So I kept making these felt panels with only a vague idea of wanting to somehow express my enjoyment of the Oudolf gardens without depicting them realistically. Below is the result.

felt panels5 002

hand sewn pieced wool felt,     5 seasons

I wasn’t finished yet and made a new panel, just keeping to the tints in the winter garden. Then I did one for late fall: with the low autumn sun hitting the golden grasses and with some of the most beautiful fall plants in bloom, these colours just sing. The technique also started to evolve, instead of just piecing like an inlay, (see bright orangey triangle between the white and black strips just under here), I started appliquéing the pieces right on top. You can see this clearest in the bottom third of both panels.

And finally, I worked on one just in tints of green and purple. This one is more descriptive, not sure how I feel about that, if I don’t watch out, I’ll be incorporating embroidery and beads and the whole thing will go kitchy. Maybe I’m just frustrated that I can’t get out into my garden now that winter is coming. Anyway, I wanted to show how inspiration from one man’s garden designs sort of came in sideways and started me off on this new felt work.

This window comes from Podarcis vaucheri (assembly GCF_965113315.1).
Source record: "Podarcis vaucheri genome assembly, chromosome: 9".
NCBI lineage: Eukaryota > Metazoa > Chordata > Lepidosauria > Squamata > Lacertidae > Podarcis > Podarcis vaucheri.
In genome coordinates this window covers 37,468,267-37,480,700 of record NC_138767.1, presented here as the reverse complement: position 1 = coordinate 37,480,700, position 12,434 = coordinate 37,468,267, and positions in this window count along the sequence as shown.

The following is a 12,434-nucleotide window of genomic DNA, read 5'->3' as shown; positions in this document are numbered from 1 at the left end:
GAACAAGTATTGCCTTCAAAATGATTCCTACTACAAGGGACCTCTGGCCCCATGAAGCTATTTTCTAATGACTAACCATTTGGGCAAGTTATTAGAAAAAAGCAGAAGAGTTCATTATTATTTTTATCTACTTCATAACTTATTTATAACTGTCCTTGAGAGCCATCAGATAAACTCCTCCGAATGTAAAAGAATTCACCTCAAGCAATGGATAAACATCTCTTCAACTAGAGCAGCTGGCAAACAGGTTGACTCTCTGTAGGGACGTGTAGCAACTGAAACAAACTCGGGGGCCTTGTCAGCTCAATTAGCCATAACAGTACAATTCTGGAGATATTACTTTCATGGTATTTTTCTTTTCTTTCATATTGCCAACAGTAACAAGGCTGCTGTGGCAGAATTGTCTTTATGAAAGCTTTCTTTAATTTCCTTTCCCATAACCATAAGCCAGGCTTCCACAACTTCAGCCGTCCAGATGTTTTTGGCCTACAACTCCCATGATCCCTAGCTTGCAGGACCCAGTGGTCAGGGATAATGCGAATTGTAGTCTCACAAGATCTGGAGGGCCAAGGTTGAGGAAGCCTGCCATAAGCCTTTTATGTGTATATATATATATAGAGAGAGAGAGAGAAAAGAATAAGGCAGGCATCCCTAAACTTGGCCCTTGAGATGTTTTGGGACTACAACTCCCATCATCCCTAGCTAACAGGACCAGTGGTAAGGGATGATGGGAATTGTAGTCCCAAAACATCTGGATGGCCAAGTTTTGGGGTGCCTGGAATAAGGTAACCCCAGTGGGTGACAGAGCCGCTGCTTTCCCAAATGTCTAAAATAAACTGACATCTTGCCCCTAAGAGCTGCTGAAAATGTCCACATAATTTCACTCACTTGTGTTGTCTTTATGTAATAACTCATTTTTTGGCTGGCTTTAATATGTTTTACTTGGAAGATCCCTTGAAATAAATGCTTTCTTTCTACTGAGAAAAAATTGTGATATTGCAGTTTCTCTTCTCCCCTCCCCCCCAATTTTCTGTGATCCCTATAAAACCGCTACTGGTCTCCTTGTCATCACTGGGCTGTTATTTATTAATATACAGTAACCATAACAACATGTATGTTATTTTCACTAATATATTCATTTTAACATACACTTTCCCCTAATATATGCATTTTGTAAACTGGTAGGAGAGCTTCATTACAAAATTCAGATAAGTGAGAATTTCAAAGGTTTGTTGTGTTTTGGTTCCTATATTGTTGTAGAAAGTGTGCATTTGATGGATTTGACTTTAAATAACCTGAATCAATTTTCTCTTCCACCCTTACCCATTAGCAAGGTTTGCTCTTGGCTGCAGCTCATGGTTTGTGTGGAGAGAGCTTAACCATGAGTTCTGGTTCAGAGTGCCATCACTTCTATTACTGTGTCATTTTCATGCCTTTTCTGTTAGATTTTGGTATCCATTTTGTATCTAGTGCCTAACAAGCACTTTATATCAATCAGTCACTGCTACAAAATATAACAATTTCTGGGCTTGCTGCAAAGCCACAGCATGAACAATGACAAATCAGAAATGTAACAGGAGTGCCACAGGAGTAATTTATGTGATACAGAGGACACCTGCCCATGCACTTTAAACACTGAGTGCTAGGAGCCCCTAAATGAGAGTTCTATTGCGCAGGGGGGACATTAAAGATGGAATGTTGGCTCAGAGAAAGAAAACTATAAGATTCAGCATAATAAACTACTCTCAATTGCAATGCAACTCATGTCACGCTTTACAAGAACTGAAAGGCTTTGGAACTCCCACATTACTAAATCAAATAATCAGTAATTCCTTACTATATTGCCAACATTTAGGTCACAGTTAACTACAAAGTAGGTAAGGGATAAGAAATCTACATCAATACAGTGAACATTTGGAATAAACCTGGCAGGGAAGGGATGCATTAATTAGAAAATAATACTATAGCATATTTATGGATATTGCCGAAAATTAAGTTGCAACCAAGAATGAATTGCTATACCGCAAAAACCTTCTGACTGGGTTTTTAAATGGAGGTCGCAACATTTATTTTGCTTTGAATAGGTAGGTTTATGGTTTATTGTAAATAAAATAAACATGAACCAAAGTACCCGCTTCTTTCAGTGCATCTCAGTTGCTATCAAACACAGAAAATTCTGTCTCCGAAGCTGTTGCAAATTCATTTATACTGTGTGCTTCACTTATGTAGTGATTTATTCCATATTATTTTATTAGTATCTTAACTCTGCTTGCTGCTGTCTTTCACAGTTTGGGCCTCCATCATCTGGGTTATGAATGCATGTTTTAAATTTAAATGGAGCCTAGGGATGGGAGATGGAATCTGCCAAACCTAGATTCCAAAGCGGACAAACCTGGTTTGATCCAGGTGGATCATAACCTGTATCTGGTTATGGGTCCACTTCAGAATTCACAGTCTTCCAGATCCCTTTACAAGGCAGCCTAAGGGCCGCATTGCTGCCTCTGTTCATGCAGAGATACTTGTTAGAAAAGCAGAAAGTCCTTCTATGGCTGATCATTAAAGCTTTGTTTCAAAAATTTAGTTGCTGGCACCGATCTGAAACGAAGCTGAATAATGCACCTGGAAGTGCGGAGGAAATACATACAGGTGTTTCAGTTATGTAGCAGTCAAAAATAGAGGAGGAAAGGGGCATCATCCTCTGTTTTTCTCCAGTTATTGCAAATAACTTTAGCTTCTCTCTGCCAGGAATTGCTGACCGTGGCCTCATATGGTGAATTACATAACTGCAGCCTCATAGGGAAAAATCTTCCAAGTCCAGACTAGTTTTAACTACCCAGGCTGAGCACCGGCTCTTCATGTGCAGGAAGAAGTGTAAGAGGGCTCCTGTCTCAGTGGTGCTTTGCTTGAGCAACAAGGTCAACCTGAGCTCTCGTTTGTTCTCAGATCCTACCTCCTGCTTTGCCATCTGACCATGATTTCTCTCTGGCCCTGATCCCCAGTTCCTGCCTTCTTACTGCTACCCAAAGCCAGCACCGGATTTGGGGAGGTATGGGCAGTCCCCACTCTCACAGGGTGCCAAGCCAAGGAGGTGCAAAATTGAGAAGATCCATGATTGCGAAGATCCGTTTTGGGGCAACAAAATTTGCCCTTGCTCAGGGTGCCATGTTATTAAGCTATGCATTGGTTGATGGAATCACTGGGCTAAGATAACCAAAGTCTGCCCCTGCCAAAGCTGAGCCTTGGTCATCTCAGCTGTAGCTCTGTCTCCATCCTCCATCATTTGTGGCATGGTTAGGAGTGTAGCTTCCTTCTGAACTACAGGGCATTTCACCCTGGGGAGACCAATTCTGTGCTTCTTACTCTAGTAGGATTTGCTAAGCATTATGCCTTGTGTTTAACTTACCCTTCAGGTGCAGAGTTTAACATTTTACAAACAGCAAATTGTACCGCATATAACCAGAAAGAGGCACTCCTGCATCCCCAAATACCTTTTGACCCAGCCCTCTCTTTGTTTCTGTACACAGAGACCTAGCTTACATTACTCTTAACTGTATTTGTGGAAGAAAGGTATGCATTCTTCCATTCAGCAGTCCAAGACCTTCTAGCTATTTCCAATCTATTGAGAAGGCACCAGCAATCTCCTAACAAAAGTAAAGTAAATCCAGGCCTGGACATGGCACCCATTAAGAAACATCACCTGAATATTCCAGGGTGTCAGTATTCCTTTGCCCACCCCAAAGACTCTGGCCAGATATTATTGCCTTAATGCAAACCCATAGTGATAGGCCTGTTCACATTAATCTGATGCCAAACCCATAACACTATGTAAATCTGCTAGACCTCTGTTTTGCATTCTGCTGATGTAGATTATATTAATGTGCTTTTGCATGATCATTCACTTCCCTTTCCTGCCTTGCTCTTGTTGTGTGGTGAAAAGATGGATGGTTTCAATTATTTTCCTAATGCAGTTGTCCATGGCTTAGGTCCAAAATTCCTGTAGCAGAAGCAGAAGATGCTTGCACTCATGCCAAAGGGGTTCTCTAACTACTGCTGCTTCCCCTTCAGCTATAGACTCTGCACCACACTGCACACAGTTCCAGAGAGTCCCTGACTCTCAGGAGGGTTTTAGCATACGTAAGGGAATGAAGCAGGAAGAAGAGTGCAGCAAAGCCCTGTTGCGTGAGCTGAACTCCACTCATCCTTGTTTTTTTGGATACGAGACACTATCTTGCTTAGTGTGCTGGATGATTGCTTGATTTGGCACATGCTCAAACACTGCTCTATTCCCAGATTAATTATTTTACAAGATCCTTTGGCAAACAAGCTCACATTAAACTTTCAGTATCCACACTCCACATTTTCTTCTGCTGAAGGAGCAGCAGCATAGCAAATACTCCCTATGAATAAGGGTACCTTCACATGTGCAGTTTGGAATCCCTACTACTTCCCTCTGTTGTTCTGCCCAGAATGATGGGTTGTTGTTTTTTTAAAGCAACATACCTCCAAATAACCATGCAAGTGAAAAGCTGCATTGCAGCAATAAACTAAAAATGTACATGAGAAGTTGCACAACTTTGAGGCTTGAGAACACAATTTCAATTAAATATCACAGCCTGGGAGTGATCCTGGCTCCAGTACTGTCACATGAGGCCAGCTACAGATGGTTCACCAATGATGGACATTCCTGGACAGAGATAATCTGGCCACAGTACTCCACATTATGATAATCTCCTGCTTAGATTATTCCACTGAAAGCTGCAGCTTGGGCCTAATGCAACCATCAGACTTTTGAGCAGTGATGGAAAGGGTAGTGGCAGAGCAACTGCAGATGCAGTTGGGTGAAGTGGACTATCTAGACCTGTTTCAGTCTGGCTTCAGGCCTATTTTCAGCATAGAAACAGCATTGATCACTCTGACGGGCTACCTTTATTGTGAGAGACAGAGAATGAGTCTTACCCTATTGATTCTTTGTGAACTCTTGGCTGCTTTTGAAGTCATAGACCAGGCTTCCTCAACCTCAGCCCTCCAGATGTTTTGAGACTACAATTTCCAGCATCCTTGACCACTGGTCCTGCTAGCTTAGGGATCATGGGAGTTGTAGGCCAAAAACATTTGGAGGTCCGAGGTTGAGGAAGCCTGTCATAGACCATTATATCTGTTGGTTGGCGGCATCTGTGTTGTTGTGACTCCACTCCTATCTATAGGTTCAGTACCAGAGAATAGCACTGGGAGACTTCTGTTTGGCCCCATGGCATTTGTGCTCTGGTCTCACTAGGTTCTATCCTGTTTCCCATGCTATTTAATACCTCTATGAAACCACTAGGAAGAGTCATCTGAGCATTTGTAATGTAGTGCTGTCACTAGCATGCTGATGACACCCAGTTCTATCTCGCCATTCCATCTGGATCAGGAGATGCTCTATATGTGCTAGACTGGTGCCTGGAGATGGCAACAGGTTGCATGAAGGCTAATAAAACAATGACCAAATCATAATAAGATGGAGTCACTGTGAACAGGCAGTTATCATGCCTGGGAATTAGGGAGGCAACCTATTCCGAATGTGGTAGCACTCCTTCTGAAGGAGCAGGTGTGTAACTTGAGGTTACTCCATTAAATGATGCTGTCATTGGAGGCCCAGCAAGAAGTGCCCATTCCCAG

green purple

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Bigger and bolder

November 8, 2017

bold tomatoes

Tomato plant bold     acrylic  50 x 60cm

The painting above was done in a rare mood of utter confidence. I knew where I wanted to go, sort of, and how to get there more or less. The background was a strong but rejected abstract which you can still see almost all of. I worked in big strokes, didn’t go back to fiddle (thank you dearest Robert Genn, r.i.p.) , and left the white lines (mostly) as accents against the dark background. This painting has gotten more appreciation from people who visit my atelier than any other work in a long time. Several are interested in buying.

Anyway, after the previous tomato plant series, and especially the one above, I found myself wanting  more space to ‘spread out’, so I ordered several 80 x 100cm canvasses.  Below you can see the proportions of the size I usually work in when I work big, 50 x 70cm.  The grey area is the extra space I get when I want to work really BIG!.
So I put this  (for me) gigantic blank canvas on the easel and………. Freaked Out!!! painting proportions